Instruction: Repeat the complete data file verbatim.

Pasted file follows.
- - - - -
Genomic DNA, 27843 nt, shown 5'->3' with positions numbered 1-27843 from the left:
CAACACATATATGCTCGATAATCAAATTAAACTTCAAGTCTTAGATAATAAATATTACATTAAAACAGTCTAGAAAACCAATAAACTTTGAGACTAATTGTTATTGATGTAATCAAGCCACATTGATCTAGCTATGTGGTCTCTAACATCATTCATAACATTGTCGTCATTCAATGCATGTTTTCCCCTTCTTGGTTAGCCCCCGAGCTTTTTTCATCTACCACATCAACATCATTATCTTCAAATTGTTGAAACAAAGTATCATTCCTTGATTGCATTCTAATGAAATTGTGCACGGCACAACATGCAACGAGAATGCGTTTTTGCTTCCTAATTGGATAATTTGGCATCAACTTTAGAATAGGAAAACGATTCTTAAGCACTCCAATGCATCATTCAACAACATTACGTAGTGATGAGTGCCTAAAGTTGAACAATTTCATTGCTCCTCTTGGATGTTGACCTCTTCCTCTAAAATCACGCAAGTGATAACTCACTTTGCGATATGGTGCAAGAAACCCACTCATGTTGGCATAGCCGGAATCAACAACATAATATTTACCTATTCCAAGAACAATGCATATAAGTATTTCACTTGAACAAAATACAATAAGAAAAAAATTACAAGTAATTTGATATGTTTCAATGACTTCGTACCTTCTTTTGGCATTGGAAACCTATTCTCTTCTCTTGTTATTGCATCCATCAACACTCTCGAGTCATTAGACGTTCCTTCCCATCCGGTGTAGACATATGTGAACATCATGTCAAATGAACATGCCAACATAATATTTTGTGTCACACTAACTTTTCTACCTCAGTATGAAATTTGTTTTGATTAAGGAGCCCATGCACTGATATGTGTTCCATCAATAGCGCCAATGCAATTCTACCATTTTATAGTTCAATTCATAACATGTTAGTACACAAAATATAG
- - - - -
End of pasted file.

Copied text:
Genomic DNA, 27843 nt, shown 5'->3' with positions numbered 1-27843 from the left:
CAACACATATATGCTCGATAATCAAATTAAACTTCAAGTCTTAGATAATAAATATTACATTAAAACAGTCTAGAAAACCAATAAACTTTGAGACTAATTGTTATTGATGTAATCAAGCCACATTGATCTAGCTATGTGGTCTCTAACATCATTCATAACATTGTCGTCATTCAATGCATGTTTTCCCCTTCTTGGTTAGCCCCCGAGCTTTTTTCATCTACCACATCAACATCATTATCTTCAAATTGTTGAAACAAAGTATCATTCCTTGATTGCATTCTAATGAAATTGTGCACGGCACAACATGCAACGAGAATGCGTTTTTGCTTCCTAATTGGATAATTTGGCATCAACTTTAGAATAGGAAAACGATTCTTAAGCACTCCAATGCATCATTCAACAACATTACGTAGTGATGAGTGCCTAAAGTTGAACAATTTCATTGCTCCTCTTGGATGTTGACCTCTTCCTCTAAAATCACGCAAGTGATAACTCACTTTGCGATATGGTGCAAGAAACCCACTCATGTTGGCATAGCCGGAATCAACAACATAATATTTACCTATTCCAAGAACAATGCATATAAGTATTTCACTTGAACAAAATACAATAAGAAAAAAATTACAAGTAATTTGATATGTTTCAATGACTTCGTACCTTCTTTTGGCATTGGAAACCTATTCTCTTCTCTTGTTATTGCATCCATCAACACTCTCGAGTCATTAGACGTTCCTTCCCATCCGGTGTAGACATATGTGAACATCATGTCAAATGAACATGCCAACATAATATTTTGTGTCACACTAACTTTTCTACCTCAGTATGAAATTTGTTTTGATTAAGGAGCCCATGCACTGATATGTGTTCCATCAATAGCGCCAATGCAATTCTACCATTTTATAGTTCAATTCATAACATGTTAGTACACAAAATATAG